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Lightning should not be taken lightly: 3 struck, killed last week in US

Lightning Protection
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Summary of article by Alex Sosnowski, AccuWeather senior meteorologist – July 2019

“Three people were struck and killed by lightning in the United States spanning July 5 and 6, 2018,” according to John Jensenius, National Weather Service lightning safety specialist and warning coordination meteorologist.

“One person was killed and another injured while working on a roof in Kansas City, Missouri, during Thursday afternoon,” Jensenius said. “Another person was struck and killed in Russellville, Arkansas, while working in the yard on Friday.”

A third fatality occurred on Friday in Kingston, Tennessee. A 75-year-old man was walking toward his home after mowing the lawn when he was reportedly struck and killed, according to Jensenius.

As of Saturday, July 7, the total number of fatalities from lightning is 11, which is just shy of the average of 12 to date in the U.S. Of these, five have been struck and killed in Florida so far this year with two each in Arkansas and Tennessee. There has been a death reported in both Texas and Missouri. Nine of the victims were male.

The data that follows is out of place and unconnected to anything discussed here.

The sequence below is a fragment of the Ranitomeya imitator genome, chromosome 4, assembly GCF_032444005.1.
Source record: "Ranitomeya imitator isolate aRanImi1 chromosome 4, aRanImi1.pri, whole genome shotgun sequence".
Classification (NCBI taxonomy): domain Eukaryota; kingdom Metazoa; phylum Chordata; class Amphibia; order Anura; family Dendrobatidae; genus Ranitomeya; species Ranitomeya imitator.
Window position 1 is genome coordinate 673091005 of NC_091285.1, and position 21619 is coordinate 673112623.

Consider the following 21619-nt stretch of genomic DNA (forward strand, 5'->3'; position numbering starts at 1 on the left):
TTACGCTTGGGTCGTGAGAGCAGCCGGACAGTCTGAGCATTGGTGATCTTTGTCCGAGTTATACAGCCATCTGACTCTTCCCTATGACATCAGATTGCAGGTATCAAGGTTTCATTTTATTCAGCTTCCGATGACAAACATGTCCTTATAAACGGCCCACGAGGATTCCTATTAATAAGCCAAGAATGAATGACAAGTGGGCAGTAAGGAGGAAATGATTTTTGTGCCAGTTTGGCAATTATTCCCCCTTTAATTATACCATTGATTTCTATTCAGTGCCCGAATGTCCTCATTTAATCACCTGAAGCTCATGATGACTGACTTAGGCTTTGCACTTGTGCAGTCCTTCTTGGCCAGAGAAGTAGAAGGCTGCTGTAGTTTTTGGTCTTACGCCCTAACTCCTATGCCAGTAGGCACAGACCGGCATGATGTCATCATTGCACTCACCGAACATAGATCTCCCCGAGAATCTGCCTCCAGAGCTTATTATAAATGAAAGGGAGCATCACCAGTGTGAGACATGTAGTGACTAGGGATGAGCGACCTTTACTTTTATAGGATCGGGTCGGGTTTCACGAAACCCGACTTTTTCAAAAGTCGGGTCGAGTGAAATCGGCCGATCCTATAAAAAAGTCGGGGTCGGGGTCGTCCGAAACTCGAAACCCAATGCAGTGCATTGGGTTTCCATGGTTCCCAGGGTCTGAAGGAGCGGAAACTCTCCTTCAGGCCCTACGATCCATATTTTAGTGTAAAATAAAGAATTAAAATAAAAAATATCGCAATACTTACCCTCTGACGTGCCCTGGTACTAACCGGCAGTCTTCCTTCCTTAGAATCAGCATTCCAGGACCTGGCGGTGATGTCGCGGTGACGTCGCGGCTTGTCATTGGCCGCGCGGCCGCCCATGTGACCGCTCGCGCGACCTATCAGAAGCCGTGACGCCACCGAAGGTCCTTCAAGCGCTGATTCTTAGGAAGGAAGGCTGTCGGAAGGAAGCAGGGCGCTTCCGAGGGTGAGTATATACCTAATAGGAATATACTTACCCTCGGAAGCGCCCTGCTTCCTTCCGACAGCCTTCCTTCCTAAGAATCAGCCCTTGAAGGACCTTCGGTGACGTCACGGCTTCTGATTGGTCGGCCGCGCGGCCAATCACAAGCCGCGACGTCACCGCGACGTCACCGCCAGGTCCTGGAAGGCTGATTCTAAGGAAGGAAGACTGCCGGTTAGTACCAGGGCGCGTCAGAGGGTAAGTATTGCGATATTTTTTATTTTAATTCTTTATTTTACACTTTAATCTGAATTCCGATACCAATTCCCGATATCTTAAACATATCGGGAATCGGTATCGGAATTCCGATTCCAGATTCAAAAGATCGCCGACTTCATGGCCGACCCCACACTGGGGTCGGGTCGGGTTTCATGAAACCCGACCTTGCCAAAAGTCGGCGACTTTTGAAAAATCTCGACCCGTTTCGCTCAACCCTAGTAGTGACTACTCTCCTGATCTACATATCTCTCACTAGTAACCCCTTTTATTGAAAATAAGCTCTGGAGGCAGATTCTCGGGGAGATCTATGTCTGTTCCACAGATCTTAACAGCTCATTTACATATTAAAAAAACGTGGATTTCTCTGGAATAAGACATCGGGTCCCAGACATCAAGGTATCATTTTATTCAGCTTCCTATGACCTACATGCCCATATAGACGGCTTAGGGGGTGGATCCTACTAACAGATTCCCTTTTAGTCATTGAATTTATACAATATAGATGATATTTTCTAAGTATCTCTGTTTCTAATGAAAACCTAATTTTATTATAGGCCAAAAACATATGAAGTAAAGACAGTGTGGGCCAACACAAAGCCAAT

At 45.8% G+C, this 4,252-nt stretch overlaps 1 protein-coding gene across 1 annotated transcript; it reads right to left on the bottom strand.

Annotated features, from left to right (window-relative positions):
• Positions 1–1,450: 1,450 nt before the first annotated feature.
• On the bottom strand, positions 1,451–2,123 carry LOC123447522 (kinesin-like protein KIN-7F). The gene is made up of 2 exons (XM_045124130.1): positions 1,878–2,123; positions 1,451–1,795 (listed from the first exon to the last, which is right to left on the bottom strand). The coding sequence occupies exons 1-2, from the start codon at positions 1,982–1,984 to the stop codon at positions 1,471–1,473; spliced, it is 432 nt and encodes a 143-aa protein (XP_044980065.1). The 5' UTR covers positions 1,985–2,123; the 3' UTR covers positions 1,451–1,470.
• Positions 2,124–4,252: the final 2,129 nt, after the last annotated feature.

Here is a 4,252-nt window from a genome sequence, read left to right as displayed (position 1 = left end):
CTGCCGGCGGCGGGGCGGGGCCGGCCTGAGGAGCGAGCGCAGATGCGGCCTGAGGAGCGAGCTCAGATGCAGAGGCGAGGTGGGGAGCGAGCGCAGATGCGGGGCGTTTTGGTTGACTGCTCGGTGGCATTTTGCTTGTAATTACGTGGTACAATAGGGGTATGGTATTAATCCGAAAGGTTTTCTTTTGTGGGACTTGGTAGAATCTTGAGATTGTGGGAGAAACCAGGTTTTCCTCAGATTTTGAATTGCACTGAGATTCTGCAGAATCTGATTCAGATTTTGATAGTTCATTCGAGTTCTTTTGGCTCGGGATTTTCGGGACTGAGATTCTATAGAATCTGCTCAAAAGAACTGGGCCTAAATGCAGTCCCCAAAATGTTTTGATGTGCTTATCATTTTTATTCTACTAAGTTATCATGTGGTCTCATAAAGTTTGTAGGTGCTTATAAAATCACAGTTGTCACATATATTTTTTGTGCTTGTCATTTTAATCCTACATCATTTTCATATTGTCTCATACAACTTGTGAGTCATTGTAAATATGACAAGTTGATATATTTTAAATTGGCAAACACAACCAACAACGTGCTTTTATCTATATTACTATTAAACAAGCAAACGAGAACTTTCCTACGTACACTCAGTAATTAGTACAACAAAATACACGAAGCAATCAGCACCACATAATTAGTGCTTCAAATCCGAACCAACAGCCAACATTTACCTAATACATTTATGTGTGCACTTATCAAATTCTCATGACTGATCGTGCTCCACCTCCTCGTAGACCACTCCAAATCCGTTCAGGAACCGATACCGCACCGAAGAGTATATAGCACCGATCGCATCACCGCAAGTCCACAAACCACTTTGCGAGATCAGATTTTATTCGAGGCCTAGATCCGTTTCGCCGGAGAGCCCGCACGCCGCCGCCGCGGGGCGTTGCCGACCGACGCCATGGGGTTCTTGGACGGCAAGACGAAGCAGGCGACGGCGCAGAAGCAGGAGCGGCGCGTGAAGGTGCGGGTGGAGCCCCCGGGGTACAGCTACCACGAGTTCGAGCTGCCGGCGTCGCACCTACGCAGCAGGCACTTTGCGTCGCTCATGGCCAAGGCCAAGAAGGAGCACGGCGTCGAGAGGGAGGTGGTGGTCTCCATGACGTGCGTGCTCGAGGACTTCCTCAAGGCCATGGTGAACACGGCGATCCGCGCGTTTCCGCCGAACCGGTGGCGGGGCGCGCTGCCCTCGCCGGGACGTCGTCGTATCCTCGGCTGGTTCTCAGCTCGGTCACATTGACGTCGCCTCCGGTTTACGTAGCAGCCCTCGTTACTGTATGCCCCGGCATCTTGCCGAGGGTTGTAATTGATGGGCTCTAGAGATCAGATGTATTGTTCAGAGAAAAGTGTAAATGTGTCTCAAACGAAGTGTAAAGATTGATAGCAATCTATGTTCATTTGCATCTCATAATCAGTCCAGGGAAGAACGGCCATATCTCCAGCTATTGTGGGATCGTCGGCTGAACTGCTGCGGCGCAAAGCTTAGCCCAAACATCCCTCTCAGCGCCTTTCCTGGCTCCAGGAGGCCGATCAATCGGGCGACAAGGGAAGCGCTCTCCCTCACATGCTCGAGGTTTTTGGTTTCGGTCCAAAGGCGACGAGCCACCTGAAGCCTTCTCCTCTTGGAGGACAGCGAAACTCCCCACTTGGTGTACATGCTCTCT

Lightning strikes near Citizens Bank Park during a storm before a baseball game between the Philadelphia Phillies and the Baltimore Orioles, Tuesday, July 3, 2018, in Philadelphia. (AP Photo/Matt Slocum) 

People were struck while standing near or under trees, fishing, lingering on the beach and staying out in the open in general.

Always move indoors at the first rumble of thunder. If you can hear thunder, you are at risk of being struck by lightning.

The safest place to be during a storm is in a home or building with a roof and enclosed walls. Avoid standing near windows and screen doors or on porches and beneath overhangs.

A good option is sheltering in a hard-topped vehicle.

Golf carts, motorcycles, convertibles, picnic pavilions, gazebos and tents are not good choices. Get off the lake and away from the beach.

Never stand under a tree or a small group of trees.

If hiking, move down the mountainside as quickly as possible. A widespread, thick forested area in a valley is a relatively safe option when hiking or camping, when a vehicle is too far away.

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